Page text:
Sept. 10, 2012 — The jostling within the big, old tablet hot tub appears to be getting a lot more feisty thanks to several brand new contenders. Microsoft fired the first shot toward market leader Apple and its iPad by announcing its new Surface tablets. Google then followed that up with its own touchy feely entry — the Jellybean-flavored Nexus 7 tablet. Now Amazon is re-entering the fray with two new Kindle Fire tablets, the Kindle Fire HD and its big brother, the Kindle Fire HD 8.9.
We provided a quick peek at both Kindle Fire HD versions as well as the Kindle Paperwhite reader last week. Today, we’re going to take a closer look at the heavyweight of the bunch, the Kindle Fire HD 8.9. As its name implies, the device sports an 8.9-inch display, making it more of a competitor for the iPad in terms of size. The large size also comes with a heftier sticker price of $499 for the 32GB version and $599 for the 64GB version — and that’s with “Special Offers” ads. The sponsored ads and screensavers caused quite a kerfuffle on the Interwebs, ultimately leading Amazon to provide the option to take out those pesky ads. That option does come with a price: users have to fork over $15 to make their new Kindle tablet ad-free.
Amazon also appears to be placing an increased focus on games this time around. The Kindle Fire HD 8.9 features a more powerful 1.5Ghz dual-core processor coupled with an Imagination PowerVR 3D graphics core. The question now is whether its beefed-up brains and custom Android skin will be enough to rid the device of the laggy performance exhibited by its predecessor. Lag was certainly one of the main complaints users griped about the original Kindle Fire tablet, something that this device will need to address if it wants to stack up well against the buttery smooth offerings from Apple and Google in the tablet space.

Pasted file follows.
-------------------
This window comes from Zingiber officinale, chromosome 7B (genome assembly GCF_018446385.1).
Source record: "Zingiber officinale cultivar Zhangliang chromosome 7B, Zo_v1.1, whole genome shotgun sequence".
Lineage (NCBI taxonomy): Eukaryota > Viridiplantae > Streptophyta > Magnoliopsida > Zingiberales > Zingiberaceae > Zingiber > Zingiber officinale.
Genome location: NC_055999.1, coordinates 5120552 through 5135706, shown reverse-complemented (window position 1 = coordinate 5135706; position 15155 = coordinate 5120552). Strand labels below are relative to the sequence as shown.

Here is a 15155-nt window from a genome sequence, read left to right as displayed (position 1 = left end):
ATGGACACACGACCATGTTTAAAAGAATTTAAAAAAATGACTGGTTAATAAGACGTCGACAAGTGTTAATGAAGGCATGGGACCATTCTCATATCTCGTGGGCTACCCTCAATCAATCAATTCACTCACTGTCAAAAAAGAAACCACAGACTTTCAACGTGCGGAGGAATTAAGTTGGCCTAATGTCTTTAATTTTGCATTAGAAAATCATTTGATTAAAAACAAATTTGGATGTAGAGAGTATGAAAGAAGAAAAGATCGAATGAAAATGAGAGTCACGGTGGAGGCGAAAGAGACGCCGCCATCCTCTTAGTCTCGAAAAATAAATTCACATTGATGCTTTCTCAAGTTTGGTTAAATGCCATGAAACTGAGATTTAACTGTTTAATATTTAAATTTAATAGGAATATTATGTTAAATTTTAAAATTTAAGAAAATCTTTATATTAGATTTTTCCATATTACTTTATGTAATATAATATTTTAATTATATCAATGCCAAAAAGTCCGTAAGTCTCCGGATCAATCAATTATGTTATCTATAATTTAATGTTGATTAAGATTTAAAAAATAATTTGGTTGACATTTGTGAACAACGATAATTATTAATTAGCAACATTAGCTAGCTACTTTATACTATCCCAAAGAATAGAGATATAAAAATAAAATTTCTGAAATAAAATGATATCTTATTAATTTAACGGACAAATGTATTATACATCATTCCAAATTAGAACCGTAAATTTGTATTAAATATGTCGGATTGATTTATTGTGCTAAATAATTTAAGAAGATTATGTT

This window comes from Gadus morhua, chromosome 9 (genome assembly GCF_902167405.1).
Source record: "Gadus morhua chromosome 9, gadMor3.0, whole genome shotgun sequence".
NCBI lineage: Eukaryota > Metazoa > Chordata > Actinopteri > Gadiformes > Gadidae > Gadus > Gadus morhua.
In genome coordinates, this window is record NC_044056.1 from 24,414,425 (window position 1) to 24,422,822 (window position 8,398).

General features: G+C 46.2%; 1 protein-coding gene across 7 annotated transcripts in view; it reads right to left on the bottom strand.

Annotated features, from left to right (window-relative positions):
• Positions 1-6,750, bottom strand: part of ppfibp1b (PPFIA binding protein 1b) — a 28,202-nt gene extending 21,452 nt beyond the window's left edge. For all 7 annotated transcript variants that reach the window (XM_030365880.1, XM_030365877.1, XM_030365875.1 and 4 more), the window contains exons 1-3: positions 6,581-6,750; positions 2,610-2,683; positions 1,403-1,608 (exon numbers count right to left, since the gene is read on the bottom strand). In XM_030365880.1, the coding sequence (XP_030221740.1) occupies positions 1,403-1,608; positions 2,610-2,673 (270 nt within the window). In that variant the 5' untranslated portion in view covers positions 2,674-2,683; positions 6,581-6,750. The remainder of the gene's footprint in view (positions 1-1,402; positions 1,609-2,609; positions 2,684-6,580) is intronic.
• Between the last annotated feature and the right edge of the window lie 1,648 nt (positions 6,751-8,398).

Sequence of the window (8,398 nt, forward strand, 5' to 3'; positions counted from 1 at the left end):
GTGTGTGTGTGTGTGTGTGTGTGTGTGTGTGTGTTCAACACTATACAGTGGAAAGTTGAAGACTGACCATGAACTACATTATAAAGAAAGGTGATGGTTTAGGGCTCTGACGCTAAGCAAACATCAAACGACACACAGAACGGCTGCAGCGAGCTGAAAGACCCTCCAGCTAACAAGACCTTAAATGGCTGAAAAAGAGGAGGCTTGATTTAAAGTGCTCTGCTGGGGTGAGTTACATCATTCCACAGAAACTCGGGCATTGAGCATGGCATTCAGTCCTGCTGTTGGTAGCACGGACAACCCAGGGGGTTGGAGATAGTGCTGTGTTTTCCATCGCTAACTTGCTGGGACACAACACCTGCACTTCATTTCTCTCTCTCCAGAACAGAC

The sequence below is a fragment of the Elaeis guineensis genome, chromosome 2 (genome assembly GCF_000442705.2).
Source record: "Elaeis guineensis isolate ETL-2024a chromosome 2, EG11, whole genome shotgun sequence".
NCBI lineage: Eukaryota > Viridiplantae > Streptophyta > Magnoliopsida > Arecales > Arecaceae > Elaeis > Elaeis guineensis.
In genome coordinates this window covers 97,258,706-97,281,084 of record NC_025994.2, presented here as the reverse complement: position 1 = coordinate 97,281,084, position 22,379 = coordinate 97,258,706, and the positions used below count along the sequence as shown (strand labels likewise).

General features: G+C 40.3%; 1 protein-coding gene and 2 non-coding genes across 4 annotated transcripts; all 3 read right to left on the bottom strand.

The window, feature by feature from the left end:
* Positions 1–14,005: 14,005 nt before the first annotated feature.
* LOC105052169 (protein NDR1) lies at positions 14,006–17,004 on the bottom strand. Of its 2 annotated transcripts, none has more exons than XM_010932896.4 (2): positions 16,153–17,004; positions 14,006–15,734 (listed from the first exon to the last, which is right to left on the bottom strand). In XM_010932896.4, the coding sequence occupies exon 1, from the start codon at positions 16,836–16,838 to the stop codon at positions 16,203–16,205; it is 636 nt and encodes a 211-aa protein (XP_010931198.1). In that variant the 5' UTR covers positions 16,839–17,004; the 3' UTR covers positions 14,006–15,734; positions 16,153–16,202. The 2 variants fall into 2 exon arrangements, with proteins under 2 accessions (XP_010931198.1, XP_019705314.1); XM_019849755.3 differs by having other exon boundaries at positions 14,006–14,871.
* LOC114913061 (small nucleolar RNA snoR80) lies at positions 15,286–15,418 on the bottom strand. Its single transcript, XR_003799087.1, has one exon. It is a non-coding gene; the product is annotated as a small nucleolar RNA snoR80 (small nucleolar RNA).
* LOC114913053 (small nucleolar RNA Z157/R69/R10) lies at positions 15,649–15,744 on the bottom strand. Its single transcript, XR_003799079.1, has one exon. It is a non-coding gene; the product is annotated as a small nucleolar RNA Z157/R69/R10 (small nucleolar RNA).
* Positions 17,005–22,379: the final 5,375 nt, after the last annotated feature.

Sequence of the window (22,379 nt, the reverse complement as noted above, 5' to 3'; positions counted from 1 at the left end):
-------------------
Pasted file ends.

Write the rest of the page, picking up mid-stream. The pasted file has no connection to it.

On a positive note, content options do not appear to be an issue for the Kindle Fire HD 8.9 thanks to the wide reach Amazon has built over the years. The company claims that it will have “22 million movies, TV shows, songs, magazines, books, audiobooks, and popular apps” available for the device once it starts shipping in Nov. 10, including content from Netflix, HBO GO and Pandora. Subscribers to Amazon’s Prime service get extra perks, including unlimited streaming of movies and TV shows. I assume “unlimited” pertains to streaming via WiFi as connecting via AT&T’s $49.99 4G LTE plan comes with a 250MB cap per month for a year. The tablet supports video up to 1080p for folks who prefer to consume high-definition content on the 1920 x 1200 display.
Overall, the Amazon Kindle Fire HD 8.9 looks good on paper. The device features solid hardware as well as robust content — a necessary combination for any device competing in the increasingly crowded tablet space. Having the name recognition that Amazon provides also gives the Kindle Fire HD 8.9 a strong advantage that many non-Apple competitors don’t have. The question now is in the execution. If the new Kindle Fire HD 8.9 can deliver the goods without the lag that marked its predecessor, then it will easily be one of the stronger competitors against Apple’s iPad juggernaut to date. If not, well, it’ll still sell well like its predecessor did but it will also be one wasted opportunity.
For more about portable games and apps, make sure to check out our Portable Gaming Hub.
TALE OF THE TAPE
- Dimensions: 9.4" x 6.4" x 0.35" (240 mm x 164 mm x 8.8 mm)
- Weight: 20 ounces (575 grams)
- Ports: USB 2.0 (micro-B connector), micro-HDMI (micro-D connector), 3.5 mm stereo jack
- Supported formats: Kindle (AZW), TXT, PDF, unprotected MOBI, PRC natively, Audible Enhanced format (AAX), DOC, DOCX, JPEG, GIF, PNG, BMP, non-DRM AAC, MP3, MIDI, PCM/WAVE, OGG, WAV, MP4, AAC LC/LTP, HE-AACv1, HE-AACv2, AMR-NB, AMR-WB, HTML5, CSS3, MP4, 3GP, VP8(.webm)